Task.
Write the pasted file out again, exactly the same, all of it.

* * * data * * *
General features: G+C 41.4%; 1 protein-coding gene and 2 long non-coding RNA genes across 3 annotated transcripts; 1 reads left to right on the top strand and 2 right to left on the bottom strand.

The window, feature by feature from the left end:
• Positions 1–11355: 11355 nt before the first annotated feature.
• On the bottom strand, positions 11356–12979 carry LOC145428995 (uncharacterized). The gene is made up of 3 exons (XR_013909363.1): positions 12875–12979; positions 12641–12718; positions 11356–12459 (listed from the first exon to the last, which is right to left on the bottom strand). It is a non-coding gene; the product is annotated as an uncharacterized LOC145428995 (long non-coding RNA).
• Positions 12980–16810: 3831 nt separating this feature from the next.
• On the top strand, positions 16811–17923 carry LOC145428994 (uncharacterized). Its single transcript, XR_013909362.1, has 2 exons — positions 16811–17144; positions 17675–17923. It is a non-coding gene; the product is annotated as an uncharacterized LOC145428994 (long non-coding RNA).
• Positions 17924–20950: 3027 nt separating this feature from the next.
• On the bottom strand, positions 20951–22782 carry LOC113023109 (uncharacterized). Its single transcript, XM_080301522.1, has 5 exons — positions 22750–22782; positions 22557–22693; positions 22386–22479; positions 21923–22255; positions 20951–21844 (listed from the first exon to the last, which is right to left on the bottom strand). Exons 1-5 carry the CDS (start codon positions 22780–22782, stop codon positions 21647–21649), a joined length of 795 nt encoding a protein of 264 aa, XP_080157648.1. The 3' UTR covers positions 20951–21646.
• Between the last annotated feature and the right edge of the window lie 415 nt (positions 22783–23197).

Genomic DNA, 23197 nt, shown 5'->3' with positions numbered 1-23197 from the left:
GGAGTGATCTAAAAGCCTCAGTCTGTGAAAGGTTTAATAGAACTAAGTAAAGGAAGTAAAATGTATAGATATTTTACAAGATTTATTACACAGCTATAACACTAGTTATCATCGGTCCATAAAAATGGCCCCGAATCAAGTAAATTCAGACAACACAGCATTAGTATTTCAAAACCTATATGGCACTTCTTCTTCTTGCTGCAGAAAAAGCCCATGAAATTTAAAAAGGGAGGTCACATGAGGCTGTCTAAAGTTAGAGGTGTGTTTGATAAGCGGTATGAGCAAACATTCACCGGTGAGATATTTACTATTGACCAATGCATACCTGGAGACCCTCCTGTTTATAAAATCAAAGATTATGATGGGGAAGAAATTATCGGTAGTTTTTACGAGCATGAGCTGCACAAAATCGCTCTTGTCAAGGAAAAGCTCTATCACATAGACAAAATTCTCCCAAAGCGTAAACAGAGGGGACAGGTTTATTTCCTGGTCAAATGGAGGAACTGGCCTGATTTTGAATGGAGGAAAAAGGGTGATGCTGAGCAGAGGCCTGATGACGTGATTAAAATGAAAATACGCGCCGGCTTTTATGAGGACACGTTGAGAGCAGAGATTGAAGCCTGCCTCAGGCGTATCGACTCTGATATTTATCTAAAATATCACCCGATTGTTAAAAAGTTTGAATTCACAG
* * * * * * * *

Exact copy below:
General features: G+C 41.4%; 1 protein-coding gene and 2 long non-coding RNA genes across 3 annotated transcripts; 1 reads left to right on the top strand and 2 right to left on the bottom strand.

The window, feature by feature from the left end:
• Positions 1–11355: 11355 nt before the first annotated feature.
• On the bottom strand, positions 11356–12979 carry LOC145428995 (uncharacterized). The gene is made up of 3 exons (XR_013909363.1): positions 12875–12979; positions 12641–12718; positions 11356–12459 (listed from the first exon to the last, which is right to left on the bottom strand). It is a non-coding gene; the product is annotated as an uncharacterized LOC145428995 (long non-coding RNA).
• Positions 12980–16810: 3831 nt separating this feature from the next.
• On the top strand, positions 16811–17923 carry LOC145428994 (uncharacterized). Its single transcript, XR_013909362.1, has 2 exons — positions 16811–17144; positions 17675–17923. It is a non-coding gene; the product is annotated as an uncharacterized LOC145428994 (long non-coding RNA).
• Positions 17924–20950: 3027 nt separating this feature from the next.
• On the bottom strand, positions 20951–22782 carry LOC113023109 (uncharacterized). Its single transcript, XM_080301522.1, has 5 exons — positions 22750–22782; positions 22557–22693; positions 22386–22479; positions 21923–22255; positions 20951–21844 (listed from the first exon to the last, which is right to left on the bottom strand). Exons 1-5 carry the CDS (start codon positions 22780–22782, stop codon positions 21647–21649), a joined length of 795 nt encoding a protein of 264 aa, XP_080157648.1. The 3' UTR covers positions 20951–21646.
• Between the last annotated feature and the right edge of the window lie 415 nt (positions 22783–23197).

Genomic DNA, 23197 nt, shown 5'->3' with positions numbered 1-23197 from the left:
GGAGTGATCTAAAAGCCTCAGTCTGTGAAAGGTTTAATAGAACTAAGTAAAGGAAGTAAAATGTATAGATATTTTACAAGATTTATTACACAGCTATAACACTAGTTATCATCGGTCCATAAAAATGGCCCCGAATCAAGTAAATTCAGACAACACAGCATTAGTATTTCAAAACCTATATGGCACTTCTTCTTCTTGCTGCAGAAAAAGCCCATGAAATTTAAAAAGGGAGGTCACATGAGGCTGTCTAAAGTTAGAGGTGTGTTTGATAAGCGGTATGAGCAAACATTCACCGGTGAGATATTTACTATTGACCAATGCATACCTGGAGACCCTCCTGTTTATAAAATCAAAGATTATGATGGGGAAGAAATTATCGGTAGTTTTTACGAGCATGAGCTGCACAAAATCGCTCTTGTCAAGGAAAAGCTCTATCACATAGACAAAATTCTCCCAAAGCGTAAACAGAGGGGACAGGTTTATTTCCTGGTCAAATGGAGGAACTGGCCTGATTTTGAATGGAGGAAAAAGGGTGATGCTGAGCAGAGGCCTGATGACGTGATTAAAATGAAAATACGCGCCGGCTTTTATGAGGACACGTTGAGAGCAGAGATTGAAGCCTGCCTCAGGCGTATCGACTCTGATATTTATCTAAAATATCACCCGATTGTTAAAAAGTTTGAATTCACAG